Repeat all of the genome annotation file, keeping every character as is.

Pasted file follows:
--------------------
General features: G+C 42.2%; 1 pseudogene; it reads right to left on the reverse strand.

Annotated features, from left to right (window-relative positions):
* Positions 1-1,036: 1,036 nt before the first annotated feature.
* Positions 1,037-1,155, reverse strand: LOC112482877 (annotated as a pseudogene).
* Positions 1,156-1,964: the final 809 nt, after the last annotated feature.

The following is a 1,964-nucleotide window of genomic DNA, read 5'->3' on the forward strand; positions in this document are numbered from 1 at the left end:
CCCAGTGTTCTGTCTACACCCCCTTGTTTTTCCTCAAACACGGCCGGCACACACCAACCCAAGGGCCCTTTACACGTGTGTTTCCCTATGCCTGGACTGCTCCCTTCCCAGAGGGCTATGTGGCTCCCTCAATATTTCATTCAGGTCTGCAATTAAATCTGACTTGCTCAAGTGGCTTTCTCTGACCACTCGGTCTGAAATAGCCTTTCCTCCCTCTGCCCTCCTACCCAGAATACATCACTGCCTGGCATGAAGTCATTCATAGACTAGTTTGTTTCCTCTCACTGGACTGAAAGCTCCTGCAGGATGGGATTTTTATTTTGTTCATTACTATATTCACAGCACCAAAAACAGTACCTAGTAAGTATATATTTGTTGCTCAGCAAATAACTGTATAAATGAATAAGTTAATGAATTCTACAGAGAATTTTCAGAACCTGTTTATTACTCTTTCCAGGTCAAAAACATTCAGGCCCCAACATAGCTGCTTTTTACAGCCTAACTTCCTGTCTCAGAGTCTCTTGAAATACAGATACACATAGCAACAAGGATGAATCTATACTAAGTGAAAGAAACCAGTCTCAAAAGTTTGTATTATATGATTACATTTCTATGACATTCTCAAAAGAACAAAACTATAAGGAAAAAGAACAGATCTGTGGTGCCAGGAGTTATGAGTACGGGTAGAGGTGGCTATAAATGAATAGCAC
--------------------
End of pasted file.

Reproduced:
General features: G+C 42.2%; 1 pseudogene; it reads right to left on the reverse strand.

Annotated features, from left to right (window-relative positions):
* Positions 1-1,036: 1,036 nt before the first annotated feature.
* Positions 1,037-1,155, reverse strand: LOC112482877 (annotated as a pseudogene).
* Positions 1,156-1,964: the final 809 nt, after the last annotated feature.

The following is a 1,964-nucleotide window of genomic DNA, read 5'->3' on the forward strand; positions in this document are numbered from 1 at the left end:
CCCAGTGTTCTGTCTACACCCCCTTGTTTTTCCTCAAACACGGCCGGCACACACCAACCCAAGGGCCCTTTACACGTGTGTTTCCCTATGCCTGGACTGCTCCCTTCCCAGAGGGCTATGTGGCTCCCTCAATATTTCATTCAGGTCTGCAATTAAATCTGACTTGCTCAAGTGGCTTTCTCTGACCACTCGGTCTGAAATAGCCTTTCCTCCCTCTGCCCTCCTACCCAGAATACATCACTGCCTGGCATGAAGTCATTCATAGACTAGTTTGTTTCCTCTCACTGGACTGAAAGCTCCTGCAGGATGGGATTTTTATTTTGTTCATTACTATATTCACAGCACCAAAAACAGTACCTAGTAAGTATATATTTGTTGCTCAGCAAATAACTGTATAAATGAATAAGTTAATGAATTCTACAGAGAATTTTCAGAACCTGTTTATTACTCTTTCCAGGTCAAAAACATTCAGGCCCCAACATAGCTGCTTTTTACAGCCTAACTTCCTGTCTCAGAGTCTCTTGAAATACAGATACACATAGCAACAAGGATGAATCTATACTAAGTGAAAGAAACCAGTCTCAAAAGTTTGTATTATATGATTACATTTCTATGACATTCTCAAAAGAACAAAACTATAAGGAAAAAGAACAGATCTGTGGTGCCAGGAGTTATGAGTACGGGTAGAGGTGGCTATAAATGAATAGCAC